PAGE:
I did everything she asked me. From that moment our love became sad, and sadness is a disease which gives the death-blow to affection. We would often remain a whole hour opposite each other without exchanging a single word, and our sighs would be heard whatever we did to hush them.

The next day, when M. d'Antoine called, I followed exactly the instructions she had given me, and for six mortal hours I remained alone, pretending to write.

The door of my room was open, and a large looking-glass allowed us to see each other. They spent those six hours in writing, occasionally stopping to talk of I do not know what, but their conversation was evidently a decisive one. The reader can easily realize how much I suffered during that long torture, for I could expect nothing but the total wreck of my happiness.

As soon as the terrible M. d'Antoine had taken leave of her, Henriette came to me, and observing that her eyes were red I heaved a deep sigh, but she tried to smile.

"Shall we go away to-morrow, dearest?"

"Oh! yes, I am ready. Where do you wish me to take you?"

"Anywhere you like, but we must be here in a fortnight."

"Here! Oh, fatal illusion!"

"Alas! it is so. I have promised to be here to receive the answer to a letter I have just written. We have no violent proceedings to fear, but I cannot bear to remain in Parma."

"Ah! I curse the hour which brought us to this city. Would you like to go to Milan?"


"As we are unfortunately compelled to come back, we may as well take with us Caudagna and his sister."

"As you please."

"Let me arrange everything. I will order a carriage for them, and they will take charge of your violoncello. Do you not think that you ought to let M. d'Antoine know where we are going?"

"No, it seems to me, on the contrary, that I need not account to him for any of my proceedings. So much the worse for him if he should, even for one moment, doubt my word."

The next morning, we left Parma, taking only what we wanted for an absence of a fortnight. We arrived in Milan without accident, but both very sad, and we spent the following fifteen days in constant tete-a-tete, without speaking to anyone, except the landlord of the hotel and to a dressmaker. I presented my beloved Henriette with a magnificent pelisse made of lynx fur—a present which she prized highly.

Out of delicacy, she had never enquired about my means, and I felt grateful to her for that reserve. I was very careful to conceal from her the fact that my purse was getting very light. When we came back to Parma I had only three or four hundred sequins.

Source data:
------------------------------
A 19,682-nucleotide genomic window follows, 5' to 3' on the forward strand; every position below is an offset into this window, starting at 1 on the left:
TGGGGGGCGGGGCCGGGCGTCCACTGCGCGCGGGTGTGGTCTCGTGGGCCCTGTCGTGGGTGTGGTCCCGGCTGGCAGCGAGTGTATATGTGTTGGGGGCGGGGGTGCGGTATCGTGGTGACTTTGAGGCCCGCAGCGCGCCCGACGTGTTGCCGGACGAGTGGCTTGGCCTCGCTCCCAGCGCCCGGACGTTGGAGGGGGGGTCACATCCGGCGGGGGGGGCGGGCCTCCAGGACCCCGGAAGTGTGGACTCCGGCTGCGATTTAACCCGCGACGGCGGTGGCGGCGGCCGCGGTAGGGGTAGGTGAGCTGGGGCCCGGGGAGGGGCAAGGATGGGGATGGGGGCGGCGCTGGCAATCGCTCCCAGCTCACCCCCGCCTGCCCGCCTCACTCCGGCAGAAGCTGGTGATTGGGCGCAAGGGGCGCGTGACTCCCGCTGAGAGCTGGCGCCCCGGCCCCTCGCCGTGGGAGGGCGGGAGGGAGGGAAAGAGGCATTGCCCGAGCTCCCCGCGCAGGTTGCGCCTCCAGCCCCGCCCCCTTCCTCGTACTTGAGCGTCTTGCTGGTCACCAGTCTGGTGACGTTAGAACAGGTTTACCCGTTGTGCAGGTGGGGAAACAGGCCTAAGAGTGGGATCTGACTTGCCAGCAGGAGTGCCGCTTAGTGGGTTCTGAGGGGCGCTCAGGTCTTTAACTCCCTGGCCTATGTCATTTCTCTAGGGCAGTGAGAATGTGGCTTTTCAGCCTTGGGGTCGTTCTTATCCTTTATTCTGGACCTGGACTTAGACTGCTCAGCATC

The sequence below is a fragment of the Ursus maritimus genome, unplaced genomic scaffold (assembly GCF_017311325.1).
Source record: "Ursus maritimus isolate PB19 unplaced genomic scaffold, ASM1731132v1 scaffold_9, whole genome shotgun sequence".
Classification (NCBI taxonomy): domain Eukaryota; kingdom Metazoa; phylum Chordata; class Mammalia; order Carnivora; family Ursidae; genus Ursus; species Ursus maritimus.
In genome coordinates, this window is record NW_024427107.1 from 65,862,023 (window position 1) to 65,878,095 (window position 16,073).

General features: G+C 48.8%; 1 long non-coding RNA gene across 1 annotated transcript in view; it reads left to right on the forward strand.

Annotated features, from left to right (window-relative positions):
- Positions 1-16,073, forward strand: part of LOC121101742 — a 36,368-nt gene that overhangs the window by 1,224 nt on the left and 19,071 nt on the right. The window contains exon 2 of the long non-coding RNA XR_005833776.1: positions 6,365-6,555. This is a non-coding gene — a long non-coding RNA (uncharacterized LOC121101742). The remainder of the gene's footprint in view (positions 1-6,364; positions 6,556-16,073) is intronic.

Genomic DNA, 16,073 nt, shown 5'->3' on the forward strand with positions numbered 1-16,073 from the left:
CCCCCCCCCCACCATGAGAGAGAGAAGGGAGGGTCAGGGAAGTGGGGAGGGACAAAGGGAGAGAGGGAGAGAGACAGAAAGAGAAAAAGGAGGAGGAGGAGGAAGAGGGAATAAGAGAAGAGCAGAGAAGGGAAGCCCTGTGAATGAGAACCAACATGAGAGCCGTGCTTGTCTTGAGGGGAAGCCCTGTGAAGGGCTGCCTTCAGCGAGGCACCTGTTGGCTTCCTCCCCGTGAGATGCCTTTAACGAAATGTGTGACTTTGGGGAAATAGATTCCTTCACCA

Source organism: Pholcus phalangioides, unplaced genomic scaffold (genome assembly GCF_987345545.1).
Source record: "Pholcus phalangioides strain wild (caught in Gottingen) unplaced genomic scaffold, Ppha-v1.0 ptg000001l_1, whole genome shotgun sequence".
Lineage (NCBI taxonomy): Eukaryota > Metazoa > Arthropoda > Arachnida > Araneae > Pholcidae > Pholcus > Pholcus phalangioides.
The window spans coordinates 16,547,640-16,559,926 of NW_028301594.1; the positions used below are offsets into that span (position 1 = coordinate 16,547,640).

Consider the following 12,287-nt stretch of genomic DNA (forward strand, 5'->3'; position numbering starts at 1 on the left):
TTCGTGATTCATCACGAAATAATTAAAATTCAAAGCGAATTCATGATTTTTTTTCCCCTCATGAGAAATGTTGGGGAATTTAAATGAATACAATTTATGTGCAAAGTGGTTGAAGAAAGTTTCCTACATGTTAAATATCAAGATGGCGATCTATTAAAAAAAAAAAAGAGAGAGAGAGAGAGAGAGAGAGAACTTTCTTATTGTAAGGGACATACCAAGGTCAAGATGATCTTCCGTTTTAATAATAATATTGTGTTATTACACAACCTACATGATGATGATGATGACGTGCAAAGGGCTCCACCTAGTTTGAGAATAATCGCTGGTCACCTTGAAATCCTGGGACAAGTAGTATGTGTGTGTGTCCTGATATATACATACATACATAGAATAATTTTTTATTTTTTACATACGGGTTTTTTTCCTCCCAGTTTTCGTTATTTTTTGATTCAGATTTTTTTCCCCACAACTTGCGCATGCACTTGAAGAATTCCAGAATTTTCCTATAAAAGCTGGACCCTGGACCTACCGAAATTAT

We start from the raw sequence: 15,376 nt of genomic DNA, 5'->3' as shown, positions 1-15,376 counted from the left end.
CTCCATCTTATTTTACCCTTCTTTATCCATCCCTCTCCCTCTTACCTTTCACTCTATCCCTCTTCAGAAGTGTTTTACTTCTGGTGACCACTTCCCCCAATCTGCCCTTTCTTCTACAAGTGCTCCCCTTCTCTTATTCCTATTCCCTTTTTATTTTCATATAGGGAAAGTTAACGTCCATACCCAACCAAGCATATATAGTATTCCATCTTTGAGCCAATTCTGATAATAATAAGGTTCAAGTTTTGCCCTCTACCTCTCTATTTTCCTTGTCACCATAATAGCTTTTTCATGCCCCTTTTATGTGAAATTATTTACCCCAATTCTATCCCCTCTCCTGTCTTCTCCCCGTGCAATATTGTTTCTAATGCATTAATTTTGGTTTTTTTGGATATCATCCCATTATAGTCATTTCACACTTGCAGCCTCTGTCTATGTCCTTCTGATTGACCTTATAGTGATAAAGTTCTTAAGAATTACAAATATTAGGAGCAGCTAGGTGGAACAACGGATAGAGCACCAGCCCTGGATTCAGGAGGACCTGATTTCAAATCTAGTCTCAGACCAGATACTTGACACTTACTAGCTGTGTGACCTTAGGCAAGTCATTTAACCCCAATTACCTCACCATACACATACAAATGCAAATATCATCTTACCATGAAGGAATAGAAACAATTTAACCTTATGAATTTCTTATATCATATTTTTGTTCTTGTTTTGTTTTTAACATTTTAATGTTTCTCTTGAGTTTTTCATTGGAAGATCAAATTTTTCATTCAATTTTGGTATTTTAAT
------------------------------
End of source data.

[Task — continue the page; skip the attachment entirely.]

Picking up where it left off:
The day after our return M. d'Antoine invited himself to dine with us, and after we had drunk coffee, I left him alone with Henriette. Their interview was as long as the first, and our separation was decided. She informed me of it, immediately after the departure of M. d'Antoine, and for a long time we remained folded in each other's arms, silent, and blending our bitter tears.

"When shall I have to part from you, my beloved, alas! too much beloved one?"

"Be calm, dearest, only when we reach Geneva, whither you are going to accompany me. Will you try to find me a respectable maid by to-morrow? She will accompany me from Geneva to the place where I am bound to go."

"Oh! then, we shall spend a few days more together! I know no one but Dubois whom I could trust to procure a good femme-de-chambre; only I do not want him to learn from her what you might not wish him to know."

"That will not be the case, for I will take another maid as soon as I am in France."

Three days afterwards, Dubois, who had gladly undertaken the commission, presented to Henriette a woman already somewhat advanced in years, pretty well dressed and respectable-looking, who, being poor, was glad of an opportunity of going back to France, her native country. Her husband, an old military officer, had died a few months before, leaving her totally unprovided for. Henriette engaged her, and told her to keep herself ready to start whenever M. Dubois should give her notice. The day before the one fixed for our departure, M. d'Antoine dined with us, and, before taking leave of us, he gave Henriette a sealed letter for Geneva.

We left Parma late in the evening, and stopped only two hours in Turin, in order to engage a manservant whose services we required as far as Geneva. The next day we ascended Mont Cenis in sedan-chairs, and we descended to the Novalaise in mountain-sledges. On the fifth day we reached Geneva, and we put up at the Hotel des Balances. The next morning, Henriette gave me a letter for the banker Tronchin, who, when he had read it, told me that he would call himself at the hotel, and bring me one thousand louis d'or.

I came back and we sat down to dinner. We had not finished our meal when the banker was announced. He had brought the thousand louis d'or, and told Henriette that he would give her two men whom he could recommend in every way.